“The fact that you feel upset about me speaking on something that affects black women makes me feel like you have some big balls. You’re in videos with black men, and you’re bringing out black women on your stages, but you don’t want to know how black women feel about something that’s so important? Come on, you can’t want the good without the bad. If you want to enjoy our culture and our lifestyle, bond with us, dance with us, have fun with us, twerk with us, rap with us, then you should also want to know what affects us, what is bothering us, what we feel is unfair to us. You shouldn’t not want to know that.”
This was the result of an apparently ongoing argument about whether or not the media “neglect[s] the contributions of black women artists”. Which it does. But it was like tweeting with a brick wall. No one came out happy and none of our favorite white pop artists learned a damn thing.
CW: Nerdy, sociologist jargon ahead! I try my best to explain without going too off topic. But feel free to ask what something means! For example, CW means Content Warning.
If you are reading this and you are white, there is a “White Privilege Checklist” I’d like for you to try before you dismiss the fact that you have undeserved privileges based on your race, or if you’re about ready to have a rage attack all over the comment section at the mere mention of privilege.
(I have omitted some of the points on the checklist to keep it to the most important and relevant statements.)
1. I can if I wish arrange to be in the company of people of my race most of the time.
2. I can avoid spending time with people whom I was trained to mistrust and who have learned to mistrust my kind or me.
3. If I should need to move, I can be pretty sure of renting or purchasing housing in an area which I can afford and in which I would want to live.
5. I can go shopping alone most of the time, pretty well assured that I will not be followed or harassed.
6. I can turn on the television or open to the front page of the paper and see people of my race widely represented.
7. When I am told about our national heritage or about “civilization,” I am shown that people of my color made it what it is.
8. I can be sure that my children will be given curricular materials that testify to the existence of their race.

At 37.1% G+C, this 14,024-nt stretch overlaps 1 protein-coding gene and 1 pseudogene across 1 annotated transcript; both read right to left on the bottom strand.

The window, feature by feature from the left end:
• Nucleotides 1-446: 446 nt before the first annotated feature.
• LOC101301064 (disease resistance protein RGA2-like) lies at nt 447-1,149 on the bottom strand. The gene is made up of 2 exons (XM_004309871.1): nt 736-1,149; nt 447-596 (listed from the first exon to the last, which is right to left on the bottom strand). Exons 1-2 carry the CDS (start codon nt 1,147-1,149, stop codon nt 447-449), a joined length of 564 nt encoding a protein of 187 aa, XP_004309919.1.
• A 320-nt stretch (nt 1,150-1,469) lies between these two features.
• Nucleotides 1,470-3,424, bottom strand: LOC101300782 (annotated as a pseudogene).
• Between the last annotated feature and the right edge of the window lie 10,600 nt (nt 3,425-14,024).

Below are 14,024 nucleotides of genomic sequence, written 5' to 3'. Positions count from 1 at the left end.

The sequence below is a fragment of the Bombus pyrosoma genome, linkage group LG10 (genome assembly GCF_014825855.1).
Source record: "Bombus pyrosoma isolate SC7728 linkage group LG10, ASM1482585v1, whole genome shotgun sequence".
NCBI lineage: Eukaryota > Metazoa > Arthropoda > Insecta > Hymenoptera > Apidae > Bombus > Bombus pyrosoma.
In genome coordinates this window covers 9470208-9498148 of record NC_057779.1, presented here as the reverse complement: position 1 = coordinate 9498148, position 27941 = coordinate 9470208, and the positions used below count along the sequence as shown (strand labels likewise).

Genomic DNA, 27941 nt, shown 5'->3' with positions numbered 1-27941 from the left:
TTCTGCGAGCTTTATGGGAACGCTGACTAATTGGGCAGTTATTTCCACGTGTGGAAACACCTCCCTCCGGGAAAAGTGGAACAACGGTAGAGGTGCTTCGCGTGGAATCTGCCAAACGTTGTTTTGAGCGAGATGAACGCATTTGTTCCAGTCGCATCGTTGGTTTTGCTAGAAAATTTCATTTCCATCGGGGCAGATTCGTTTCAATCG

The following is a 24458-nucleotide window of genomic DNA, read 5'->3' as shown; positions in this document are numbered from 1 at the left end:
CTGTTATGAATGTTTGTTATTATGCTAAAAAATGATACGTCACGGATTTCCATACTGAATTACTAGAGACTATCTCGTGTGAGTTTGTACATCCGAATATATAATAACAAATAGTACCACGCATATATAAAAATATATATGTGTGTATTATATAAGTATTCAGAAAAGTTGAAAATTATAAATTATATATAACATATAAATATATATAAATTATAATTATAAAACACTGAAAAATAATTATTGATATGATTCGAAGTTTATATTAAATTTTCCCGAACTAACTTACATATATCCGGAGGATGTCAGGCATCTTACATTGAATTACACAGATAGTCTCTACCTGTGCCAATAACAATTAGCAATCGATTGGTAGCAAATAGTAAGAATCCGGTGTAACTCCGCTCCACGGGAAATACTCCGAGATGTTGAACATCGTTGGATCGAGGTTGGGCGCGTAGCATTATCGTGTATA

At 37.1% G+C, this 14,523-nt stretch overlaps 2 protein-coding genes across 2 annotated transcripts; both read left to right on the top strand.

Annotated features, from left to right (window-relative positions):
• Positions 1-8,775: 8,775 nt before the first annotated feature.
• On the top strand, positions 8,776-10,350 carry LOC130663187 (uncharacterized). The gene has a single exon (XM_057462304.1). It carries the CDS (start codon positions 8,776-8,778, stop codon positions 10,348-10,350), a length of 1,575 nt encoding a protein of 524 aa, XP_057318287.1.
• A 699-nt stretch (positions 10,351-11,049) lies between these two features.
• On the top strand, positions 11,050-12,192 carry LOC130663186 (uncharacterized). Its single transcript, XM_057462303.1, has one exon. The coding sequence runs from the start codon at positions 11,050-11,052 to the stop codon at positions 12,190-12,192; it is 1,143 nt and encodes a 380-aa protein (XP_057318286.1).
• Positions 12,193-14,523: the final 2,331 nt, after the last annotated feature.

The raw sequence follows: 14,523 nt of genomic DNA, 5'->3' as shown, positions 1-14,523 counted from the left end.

10. I can be pretty sure of having my voice heard in a group in which I am the only member of my race.
11. I can be casual about whether or not to listen to another person’s voice in a group in which s/he is the only member of his/her race.
14. I can arrange to protect my children most of the time from people who might not like them.
15. I do not have to educate my children to be aware of systemic racism for their own daily physical protection.
16. I can be pretty sure that my children’s teachers and employers will tolerate them if they fit school and workplace norms; my chief worries about them do not concern others’ attitudes toward their race.
20. I can do well in a challenging situation without being called a credit to my race.
21. I am never asked to speak for all the people of my racial group.
24. I can be pretty sure that if I ask to talk to the “person in charge”, I will be facing a person of my race.
26. I can easily buy posters, post-cards, picture books, greeting cards, dolls, toys and children’s magazines featuring people of my race.
27. I can go home from most meetings of organizations I belong to feeling somewhat tied in, rather than isolated, out-of-place, outnumbered, unheard, held at a distance or feared.
30. If I declare there is a racial issue at hand, or there isn’t a racial issue at hand, my race will lend me more credibility for either position than a person of color will have.
31. I can choose to ignore developments in minority writing and minority activist programs, or disparage them, or learn from them, but in any case, I can find ways to be more or less protected from negative consequences of any of these choices.
33. I am not made acutely aware that my shape, bearing or body odor will be taken as a reflection on my race.
34. I can worry about racism without being seen as self-interested or self-seeking.
35. I can take a job with an affirmative action employer without having my co-workers on the job suspect that I got it because of my race.
36. If my day, week or year is going badly, I need not ask of each negative episode or situation whether it had racial overtones.
41. I can be sure that if I need legal or medical help, my race will not work against me.
43. If I have low credibility as a leader I can be sure that my race is not the problem.
45. I can expect figurative language and imagery in all of the arts to testify to experiences of my race.
46. I can chose blemish cover or bandages in “flesh” color and have them more or less match my skin.